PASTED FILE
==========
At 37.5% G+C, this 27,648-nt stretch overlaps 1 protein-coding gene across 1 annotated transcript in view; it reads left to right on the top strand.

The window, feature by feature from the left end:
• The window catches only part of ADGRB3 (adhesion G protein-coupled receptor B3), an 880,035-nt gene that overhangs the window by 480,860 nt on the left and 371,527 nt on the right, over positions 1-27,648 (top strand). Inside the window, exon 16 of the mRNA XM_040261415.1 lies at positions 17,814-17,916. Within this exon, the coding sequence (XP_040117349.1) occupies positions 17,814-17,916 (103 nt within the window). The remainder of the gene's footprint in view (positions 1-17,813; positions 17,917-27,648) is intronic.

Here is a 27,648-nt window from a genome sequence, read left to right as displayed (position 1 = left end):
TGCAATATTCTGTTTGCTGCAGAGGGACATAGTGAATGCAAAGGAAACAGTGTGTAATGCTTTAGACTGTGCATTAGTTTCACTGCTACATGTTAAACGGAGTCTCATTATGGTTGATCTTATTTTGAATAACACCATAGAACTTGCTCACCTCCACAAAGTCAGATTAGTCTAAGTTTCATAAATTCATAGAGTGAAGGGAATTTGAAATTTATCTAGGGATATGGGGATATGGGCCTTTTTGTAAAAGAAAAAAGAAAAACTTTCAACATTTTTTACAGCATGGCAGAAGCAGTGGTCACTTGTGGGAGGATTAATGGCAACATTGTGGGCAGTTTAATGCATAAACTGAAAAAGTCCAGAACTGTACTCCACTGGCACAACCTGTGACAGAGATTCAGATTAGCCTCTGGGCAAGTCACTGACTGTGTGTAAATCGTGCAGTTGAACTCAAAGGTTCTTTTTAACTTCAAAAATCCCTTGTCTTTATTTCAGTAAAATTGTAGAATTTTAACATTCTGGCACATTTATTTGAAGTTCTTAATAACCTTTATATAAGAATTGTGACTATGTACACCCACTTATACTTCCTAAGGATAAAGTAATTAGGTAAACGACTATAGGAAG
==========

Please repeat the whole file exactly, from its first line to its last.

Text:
At 37.5% G+C, this 27,648-nt stretch overlaps 1 protein-coding gene across 1 annotated transcript in view; it reads left to right on the top strand.

The window, feature by feature from the left end:
• The window catches only part of ADGRB3 (adhesion G protein-coupled receptor B3), an 880,035-nt gene that overhangs the window by 480,860 nt on the left and 371,527 nt on the right, over positions 1-27,648 (top strand). Inside the window, exon 16 of the mRNA XM_040261415.1 lies at positions 17,814-17,916. Within this exon, the coding sequence (XP_040117349.1) occupies positions 17,814-17,916 (103 nt within the window). The remainder of the gene's footprint in view (positions 1-17,813; positions 17,917-27,648) is intronic.

Here is a 27,648-nt window from a genome sequence, read left to right as displayed (position 1 = left end):
TGCAATATTCTGTTTGCTGCAGAGGGACATAGTGAATGCAAAGGAAACAGTGTGTAATGCTTTAGACTGTGCATTAGTTTCACTGCTACATGTTAAACGGAGTCTCATTATGGTTGATCTTATTTTGAATAACACCATAGAACTTGCTCACCTCCACAAAGTCAGATTAGTCTAAGTTTCATAAATTCATAGAGTGAAGGGAATTTGAAATTTATCTAGGGATATGGGGATATGGGCCTTTTTGTAAAAGAAAAAAGAAAAACTTTCAACATTTTTTACAGCATGGCAGAAGCAGTGGTCACTTGTGGGAGGATTAATGGCAACATTGTGGGCAGTTTAATGCATAAACTGAAAAAGTCCAGAACTGTACTCCACTGGCACAACCTGTGACAGAGATTCAGATTAGCCTCTGGGCAAGTCACTGACTGTGTGTAAATCGTGCAGTTGAACTCAAAGGTTCTTTTTAACTTCAAAAATCCCTTGTCTTTATTTCAGTAAAATTGTAGAATTTTAACATTCTGGCACATTTATTTGAAGTTCTTAATAACCTTTATATAAGAATTGTGACTATGTACACCCACTTATACTTCCTAAGGATAAAGTAATTAGGTAAACGACTATAGGAAG